Go ahead, do it. It would be really interesting to see the number of registered players and tennis courts in France vs UK. Would go a long way towards explaining the discrepancy in results despite the massive amount of money spent in the UK on Tennis.
Number of registered players: 1.100.000 in France,110.000 in UK
udy Murray: my plan to revolutionise British tennis following Wimbledon fallout
It's really interesting listening to all the criticism being levelled at the state of British tennis this week and some of the reasons as to why this is happening.
By Judy Murray
Published: 7:15AM BST 24 Jun 2010
Anne Keothavong - Judy Murray: my plan to revolutionise British tennis following Wimbledon fallout
British faller: Anne Keothavong, of Great Britain, in action during her first round defeat against Anastasia Rodionova Photo: GETTY IMAGES
From the locker room to the media centre, everybody was asking why one of the wealthiest governing bodies in tennis, with an annual budget of £600 million, can struggle to produce world-class players. Below are a few steps we could take which would help address some of the issues.
1 Increase our talent pool - Right now this is way too small because we simply do not have enough people playing the game. We have a similar population to France but they have 10 times as many clubs and 10 times as many registered players.
They also have more men and women in the top 100 than any other country. That's no coincidence. So why not look at what France has done over the last 20 years and grow the game by investing heavily in places to play and people to drive activity?
The two go hand-in-hand. Courts without a local tennis workforce and fun, stimulating activity are a waste of space. Tennis has to make itself attractive to kids and adults but it must also be affordable, accessible and welcoming or they will just find another sport to try.
2 Put the emphasis on talent development - Over the past four years, the Lawn Tennis Association has invested in an elaborate talent identification system operated nationally by a team of over 30 coaches. It targets children aged 7-10, puts them through a battery of physical and tennis tests and awards an element of funding according to the results.
I don't think it's so difficult to identify coordinated, athletic kids who have a feel for the game and a love of competition but the key is in the development of that talent. We have to ensure that those identified have access to a local tennis environment that has lots of other kids to hit and compete with, and a coach who understands how to instil the basics of stroke production, movement patterns and a love of the game.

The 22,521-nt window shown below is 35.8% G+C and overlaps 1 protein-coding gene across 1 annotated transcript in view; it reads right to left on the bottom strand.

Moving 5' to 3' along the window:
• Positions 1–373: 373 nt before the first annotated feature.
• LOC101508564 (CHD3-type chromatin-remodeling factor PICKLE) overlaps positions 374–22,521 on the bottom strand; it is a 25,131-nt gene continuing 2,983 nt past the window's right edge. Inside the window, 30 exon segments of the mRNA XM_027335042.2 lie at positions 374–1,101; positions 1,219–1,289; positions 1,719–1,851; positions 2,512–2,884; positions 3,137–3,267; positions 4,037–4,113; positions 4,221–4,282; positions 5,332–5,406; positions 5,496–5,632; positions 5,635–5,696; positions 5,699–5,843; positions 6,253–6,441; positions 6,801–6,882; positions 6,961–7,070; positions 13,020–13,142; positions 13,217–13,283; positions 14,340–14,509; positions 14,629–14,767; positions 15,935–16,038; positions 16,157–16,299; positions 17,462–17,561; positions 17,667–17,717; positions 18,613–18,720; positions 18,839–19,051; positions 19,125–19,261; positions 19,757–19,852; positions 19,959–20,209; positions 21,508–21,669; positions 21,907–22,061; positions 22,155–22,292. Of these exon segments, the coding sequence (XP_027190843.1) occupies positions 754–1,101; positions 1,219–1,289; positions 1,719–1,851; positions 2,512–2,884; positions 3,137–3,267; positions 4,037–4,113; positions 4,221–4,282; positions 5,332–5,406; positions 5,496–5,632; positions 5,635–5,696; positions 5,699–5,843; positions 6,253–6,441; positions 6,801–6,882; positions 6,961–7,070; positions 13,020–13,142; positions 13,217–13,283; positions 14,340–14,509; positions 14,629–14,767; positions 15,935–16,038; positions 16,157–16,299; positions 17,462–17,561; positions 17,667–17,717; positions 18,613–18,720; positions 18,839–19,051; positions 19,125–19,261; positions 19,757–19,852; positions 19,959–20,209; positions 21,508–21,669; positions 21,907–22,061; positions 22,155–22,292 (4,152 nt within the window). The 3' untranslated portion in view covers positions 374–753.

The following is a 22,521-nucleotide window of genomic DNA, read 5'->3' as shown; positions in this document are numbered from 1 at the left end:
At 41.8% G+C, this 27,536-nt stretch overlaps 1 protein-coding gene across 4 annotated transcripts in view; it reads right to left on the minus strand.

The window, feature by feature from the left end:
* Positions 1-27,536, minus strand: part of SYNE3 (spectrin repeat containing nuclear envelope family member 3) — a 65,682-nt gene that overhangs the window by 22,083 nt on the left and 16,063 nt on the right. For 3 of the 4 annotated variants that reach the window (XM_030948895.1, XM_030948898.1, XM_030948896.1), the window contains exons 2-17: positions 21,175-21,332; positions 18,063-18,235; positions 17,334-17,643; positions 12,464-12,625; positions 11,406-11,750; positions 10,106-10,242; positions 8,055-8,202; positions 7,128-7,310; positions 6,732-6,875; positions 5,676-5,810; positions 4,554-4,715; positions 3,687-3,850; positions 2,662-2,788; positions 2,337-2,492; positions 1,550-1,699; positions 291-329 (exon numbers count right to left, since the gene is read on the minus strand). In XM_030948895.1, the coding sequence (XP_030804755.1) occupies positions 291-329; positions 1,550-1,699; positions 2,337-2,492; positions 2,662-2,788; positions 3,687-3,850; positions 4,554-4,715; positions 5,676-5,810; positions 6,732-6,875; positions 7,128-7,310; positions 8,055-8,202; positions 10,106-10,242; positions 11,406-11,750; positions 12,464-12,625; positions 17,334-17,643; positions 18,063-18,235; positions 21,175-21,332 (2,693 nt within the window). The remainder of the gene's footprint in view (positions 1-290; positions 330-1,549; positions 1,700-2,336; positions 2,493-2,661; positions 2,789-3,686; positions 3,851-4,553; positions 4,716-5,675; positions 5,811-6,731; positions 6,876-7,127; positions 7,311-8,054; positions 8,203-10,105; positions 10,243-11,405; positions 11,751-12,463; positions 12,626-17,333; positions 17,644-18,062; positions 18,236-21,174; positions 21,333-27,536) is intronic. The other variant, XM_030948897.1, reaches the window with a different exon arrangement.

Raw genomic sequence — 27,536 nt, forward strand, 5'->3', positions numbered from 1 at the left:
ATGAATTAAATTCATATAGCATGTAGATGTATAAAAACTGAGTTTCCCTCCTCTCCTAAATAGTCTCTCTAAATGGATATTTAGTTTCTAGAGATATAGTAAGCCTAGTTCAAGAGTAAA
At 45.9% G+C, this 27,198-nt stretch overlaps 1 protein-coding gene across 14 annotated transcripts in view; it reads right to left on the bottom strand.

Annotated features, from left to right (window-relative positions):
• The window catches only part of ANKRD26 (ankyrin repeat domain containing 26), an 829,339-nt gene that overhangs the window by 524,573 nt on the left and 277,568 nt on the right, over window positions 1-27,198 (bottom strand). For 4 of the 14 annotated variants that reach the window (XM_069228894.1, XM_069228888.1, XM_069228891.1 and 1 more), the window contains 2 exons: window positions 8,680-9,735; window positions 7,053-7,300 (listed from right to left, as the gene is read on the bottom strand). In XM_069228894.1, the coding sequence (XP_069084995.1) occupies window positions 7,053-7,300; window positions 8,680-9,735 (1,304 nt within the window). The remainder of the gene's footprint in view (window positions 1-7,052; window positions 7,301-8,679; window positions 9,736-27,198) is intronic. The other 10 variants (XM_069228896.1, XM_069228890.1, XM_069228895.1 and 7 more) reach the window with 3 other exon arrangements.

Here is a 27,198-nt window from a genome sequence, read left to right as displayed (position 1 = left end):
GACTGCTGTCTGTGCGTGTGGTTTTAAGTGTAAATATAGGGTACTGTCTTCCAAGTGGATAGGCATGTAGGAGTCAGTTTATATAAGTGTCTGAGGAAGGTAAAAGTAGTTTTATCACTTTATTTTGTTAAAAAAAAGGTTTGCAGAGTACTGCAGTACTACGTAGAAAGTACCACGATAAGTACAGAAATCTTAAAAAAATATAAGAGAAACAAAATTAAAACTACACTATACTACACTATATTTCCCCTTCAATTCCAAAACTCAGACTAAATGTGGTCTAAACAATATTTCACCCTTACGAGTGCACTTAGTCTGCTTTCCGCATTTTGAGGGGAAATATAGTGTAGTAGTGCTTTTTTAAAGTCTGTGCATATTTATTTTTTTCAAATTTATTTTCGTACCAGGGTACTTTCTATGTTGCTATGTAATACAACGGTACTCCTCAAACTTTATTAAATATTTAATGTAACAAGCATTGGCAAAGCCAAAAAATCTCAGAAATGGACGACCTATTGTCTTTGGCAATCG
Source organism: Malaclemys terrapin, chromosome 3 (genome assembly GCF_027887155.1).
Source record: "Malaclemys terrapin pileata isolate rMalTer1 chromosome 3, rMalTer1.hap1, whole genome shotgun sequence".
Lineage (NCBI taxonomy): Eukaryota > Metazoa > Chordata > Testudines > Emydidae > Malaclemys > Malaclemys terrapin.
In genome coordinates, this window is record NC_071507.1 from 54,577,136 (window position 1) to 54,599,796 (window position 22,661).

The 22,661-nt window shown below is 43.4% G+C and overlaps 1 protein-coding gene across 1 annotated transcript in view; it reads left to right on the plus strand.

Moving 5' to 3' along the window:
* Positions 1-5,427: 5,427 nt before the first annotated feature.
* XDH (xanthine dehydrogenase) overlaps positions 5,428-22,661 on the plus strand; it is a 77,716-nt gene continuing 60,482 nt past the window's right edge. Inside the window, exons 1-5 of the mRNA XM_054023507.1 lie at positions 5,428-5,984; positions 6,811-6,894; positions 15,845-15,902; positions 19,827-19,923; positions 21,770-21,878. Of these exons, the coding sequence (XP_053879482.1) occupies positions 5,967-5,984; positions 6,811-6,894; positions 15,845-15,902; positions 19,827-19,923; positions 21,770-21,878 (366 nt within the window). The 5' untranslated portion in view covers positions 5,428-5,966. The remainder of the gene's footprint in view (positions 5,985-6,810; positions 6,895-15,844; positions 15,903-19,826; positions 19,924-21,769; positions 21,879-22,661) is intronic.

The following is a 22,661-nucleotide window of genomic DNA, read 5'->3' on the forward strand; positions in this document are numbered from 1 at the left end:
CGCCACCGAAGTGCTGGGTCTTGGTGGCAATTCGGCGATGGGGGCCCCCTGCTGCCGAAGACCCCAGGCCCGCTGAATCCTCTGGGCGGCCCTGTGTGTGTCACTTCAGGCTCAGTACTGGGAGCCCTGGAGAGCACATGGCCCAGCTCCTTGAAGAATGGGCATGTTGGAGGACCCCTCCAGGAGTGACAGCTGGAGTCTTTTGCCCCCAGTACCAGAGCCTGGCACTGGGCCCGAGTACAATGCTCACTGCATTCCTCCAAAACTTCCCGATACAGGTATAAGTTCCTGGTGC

There are still huge pockets of the country where that cannot or does not happen and parents have to travel long distances for both training and competition.
3 Invest in the tennis workforce - Much has been written about the many and highly paid foreign coaches who have been brought in by the LTA over the last few years.
Some have been effective and some have not, but the likes of Peter Lundgren, Brad Gilbert, Louis Cayer and Paul Annacone, who have all worked with grand slam champions, should be involved in a structured mentoring programme for some of our most promising and committed British coaches, rather than using their experience and expertise solely with our best players. If we invest in developing world-class British coaches, surely we would have a better shot at developing world class players.
4 Develop a winning mentality - Because we have so few kids playing at a high level domestically, there has been a tendency to over indulge the best ones from a young age partly because we are so desperate to find a champion but also to keep them in the game. It's still too easy to be a big fish in a small pond in British tennis. That won't change overnight but tennis is a sport where only the toughest survive and if we want to create winners from our talent pool, we must ensure that the very best are nurtured in a competitive and international training environment.
5 Climate change - Our weather doesn't help. Tennis is an outdoor sport but we are forced indoors for more than half of the year. Indoor courts are expensive – £18 an hour on average – and few and far between. So we are back to accessibility and affordability, again.